Although reported COVID-19 deaths between Jan 1, 2020, and Dec 31, 2021, totaled 5·94 million worldwide, we estimate that 18·2 million (95% uncertainty interval 17·1–19·6) people died worldwide because of the COVID-19 pandemic (as measured by excess mortality) over that period. The global all-age rate of excess mortality due to the COVID-19 pandemic was 120·3 deaths (113·1–129·3) per 100 000 of the population, and excess mortality rate exceeded 300 deaths per 100 000 of the population in 21 countries. The number of excess deaths due to COVID-19 was largest in the regions of south Asia, north Africa and the Middle East, and eastern Europe. At the country level, the highest numbers of cumulative excess deaths due to COVID-19 were estimated in
India (4·07 million [3·71–4·36]),
the USA (1·13 million [1·08–1·18]),
Russia (1·07 million [1·06–1·08]),
Mexico (798 000 [741 000–867 000]),
Brazil (792 000 [730 000–847 000]),
Indonesia (736 000 [594 000–955 000]), and
Pakistan (664 000 [498 000–847 000]).

Among these countries, the excess mortality rate was highest in
Russia (374·6 deaths [369·7–378·4] per 100 000) and
Mexico (325·1 [301·6–353·3] per 100 000), and was similar in
Brazil (186·9 [172·2–199·8] per 100 000) and the
USA (179·3 [170·7–187·5] per 100 000).

Obesity and COVID

Excess body weight is related to several comorbidities that can lead to an increasingly severe course of and consequent death from COVID-19. Metabolic disorders, for example, can predispose individuals to a poorer COVID-19 outcome. Since excess body weight can result in a greater volume and longer duration of contagion, it can also lead to a higher level of exposure to COVID-19. On average, every percentage point increment in the proportion of the overweight in adult populations contributes to an additional 3.5% points to COVID-19 mortality for high income countries.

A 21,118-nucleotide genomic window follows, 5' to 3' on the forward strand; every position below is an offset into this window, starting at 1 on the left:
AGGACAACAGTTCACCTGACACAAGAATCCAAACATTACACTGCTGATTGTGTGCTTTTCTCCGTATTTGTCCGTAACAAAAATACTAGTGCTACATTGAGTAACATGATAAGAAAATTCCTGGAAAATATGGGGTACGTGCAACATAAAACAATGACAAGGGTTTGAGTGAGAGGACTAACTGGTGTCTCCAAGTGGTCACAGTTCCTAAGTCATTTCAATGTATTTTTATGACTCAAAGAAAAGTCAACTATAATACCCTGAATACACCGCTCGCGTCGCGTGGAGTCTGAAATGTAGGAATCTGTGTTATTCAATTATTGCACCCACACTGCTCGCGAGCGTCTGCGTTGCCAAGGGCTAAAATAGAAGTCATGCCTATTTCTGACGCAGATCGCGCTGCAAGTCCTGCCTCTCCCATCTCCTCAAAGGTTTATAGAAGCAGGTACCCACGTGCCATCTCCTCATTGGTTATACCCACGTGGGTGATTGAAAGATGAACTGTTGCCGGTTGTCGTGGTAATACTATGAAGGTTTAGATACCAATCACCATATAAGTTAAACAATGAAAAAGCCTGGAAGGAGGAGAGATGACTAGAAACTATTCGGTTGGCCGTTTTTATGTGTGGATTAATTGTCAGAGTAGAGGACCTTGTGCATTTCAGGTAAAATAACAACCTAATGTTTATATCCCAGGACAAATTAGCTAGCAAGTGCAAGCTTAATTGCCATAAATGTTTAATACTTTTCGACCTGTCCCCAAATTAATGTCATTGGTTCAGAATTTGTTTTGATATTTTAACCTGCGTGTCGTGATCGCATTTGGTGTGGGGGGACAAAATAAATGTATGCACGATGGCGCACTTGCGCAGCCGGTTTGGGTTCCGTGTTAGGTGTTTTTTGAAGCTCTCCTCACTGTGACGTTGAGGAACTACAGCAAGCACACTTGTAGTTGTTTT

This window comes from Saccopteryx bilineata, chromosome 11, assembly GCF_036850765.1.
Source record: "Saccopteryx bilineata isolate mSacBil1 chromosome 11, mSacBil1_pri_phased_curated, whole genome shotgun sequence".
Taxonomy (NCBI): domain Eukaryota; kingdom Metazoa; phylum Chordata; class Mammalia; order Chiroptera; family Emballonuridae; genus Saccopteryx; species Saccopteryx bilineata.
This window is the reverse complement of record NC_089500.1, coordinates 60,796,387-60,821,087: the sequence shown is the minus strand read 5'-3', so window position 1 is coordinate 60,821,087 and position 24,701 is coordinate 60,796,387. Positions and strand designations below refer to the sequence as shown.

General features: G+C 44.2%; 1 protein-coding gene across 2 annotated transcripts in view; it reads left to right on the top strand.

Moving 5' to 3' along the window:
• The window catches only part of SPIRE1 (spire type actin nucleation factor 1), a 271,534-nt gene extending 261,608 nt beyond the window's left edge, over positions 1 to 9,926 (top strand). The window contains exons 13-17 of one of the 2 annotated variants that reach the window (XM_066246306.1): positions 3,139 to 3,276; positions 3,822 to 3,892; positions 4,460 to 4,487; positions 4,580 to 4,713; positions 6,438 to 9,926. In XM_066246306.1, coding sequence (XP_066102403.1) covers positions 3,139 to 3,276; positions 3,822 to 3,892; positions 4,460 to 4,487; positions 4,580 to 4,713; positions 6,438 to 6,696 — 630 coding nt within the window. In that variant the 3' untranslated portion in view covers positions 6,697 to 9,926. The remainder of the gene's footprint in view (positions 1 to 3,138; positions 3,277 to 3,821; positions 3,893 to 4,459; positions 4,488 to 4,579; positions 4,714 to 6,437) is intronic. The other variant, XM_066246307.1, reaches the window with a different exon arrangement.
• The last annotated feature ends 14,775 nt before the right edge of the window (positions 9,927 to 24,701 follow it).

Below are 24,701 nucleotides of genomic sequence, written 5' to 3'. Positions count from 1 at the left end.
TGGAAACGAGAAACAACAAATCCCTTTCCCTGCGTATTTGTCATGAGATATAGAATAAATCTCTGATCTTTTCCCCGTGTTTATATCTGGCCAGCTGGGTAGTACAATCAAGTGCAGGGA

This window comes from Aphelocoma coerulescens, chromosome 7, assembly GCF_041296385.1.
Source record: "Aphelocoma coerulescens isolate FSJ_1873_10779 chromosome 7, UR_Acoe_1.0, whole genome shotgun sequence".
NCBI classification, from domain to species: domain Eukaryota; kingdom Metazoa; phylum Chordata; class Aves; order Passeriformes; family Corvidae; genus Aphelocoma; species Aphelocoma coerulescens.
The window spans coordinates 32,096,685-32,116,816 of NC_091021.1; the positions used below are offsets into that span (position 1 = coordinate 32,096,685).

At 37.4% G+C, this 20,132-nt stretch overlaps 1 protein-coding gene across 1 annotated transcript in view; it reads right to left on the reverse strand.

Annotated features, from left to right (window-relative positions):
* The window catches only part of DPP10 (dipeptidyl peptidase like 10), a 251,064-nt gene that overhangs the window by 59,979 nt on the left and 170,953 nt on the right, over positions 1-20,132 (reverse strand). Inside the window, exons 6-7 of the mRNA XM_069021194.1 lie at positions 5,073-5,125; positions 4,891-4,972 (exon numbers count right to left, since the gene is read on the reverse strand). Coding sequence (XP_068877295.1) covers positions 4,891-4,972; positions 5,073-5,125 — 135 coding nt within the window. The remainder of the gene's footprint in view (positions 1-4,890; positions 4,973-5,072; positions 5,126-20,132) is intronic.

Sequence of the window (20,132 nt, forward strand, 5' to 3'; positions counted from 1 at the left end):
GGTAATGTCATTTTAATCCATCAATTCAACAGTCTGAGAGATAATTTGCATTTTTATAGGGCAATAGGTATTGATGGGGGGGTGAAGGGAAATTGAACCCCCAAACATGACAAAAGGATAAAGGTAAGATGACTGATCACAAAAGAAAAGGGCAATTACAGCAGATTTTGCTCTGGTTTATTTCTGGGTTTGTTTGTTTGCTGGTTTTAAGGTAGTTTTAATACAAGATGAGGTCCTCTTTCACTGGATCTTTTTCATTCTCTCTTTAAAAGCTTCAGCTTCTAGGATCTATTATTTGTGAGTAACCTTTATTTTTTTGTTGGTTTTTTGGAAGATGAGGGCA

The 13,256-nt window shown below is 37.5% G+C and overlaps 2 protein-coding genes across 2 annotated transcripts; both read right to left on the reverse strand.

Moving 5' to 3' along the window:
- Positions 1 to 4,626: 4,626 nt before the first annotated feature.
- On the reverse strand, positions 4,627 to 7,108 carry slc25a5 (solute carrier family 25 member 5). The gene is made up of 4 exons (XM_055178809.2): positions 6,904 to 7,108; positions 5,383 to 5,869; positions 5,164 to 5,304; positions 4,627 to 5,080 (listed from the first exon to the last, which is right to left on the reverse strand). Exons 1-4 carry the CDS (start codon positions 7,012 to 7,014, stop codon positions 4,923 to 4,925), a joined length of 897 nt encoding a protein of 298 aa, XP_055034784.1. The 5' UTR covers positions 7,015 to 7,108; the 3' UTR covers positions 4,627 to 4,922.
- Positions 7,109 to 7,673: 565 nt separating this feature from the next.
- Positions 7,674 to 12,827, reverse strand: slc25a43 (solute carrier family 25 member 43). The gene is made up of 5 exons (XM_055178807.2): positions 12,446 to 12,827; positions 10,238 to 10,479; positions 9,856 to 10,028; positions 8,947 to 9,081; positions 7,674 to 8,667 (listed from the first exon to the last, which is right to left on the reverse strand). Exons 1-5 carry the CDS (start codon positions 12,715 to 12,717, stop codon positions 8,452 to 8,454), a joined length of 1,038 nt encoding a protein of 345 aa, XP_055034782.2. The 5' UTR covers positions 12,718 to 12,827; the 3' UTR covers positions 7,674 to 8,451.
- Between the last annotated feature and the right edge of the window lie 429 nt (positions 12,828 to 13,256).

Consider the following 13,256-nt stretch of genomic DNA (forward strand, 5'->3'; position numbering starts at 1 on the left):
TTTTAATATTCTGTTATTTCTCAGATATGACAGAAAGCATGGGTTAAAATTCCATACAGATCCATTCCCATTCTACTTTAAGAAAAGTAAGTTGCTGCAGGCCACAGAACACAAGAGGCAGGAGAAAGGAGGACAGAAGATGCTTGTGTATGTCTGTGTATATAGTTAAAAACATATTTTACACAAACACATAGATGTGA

In 2014, there were 2 billion overweight individuals globally, and the direct health care costs of obesity were around US$2 trillion. Of the global 2014 overweight population, around 14 percent live in India. In this same time period, between 2005 and 2015, overweight incidence doubled in India.

In 2020, One-third of the urban men and women in India surveyed were found to be overweight or obese. As much as 18% of men and 16% of women had high blood sugar level or were taking medication for controlling it. A quarter of urban men and women had elevated blood pressure or were taking medicine to control their blood pressure.

India is in a transition from a high rate of underweight people to a country with a significant amount of underweight and a lot of overweight people.

Russia has a lot of overweight and unhealthy people.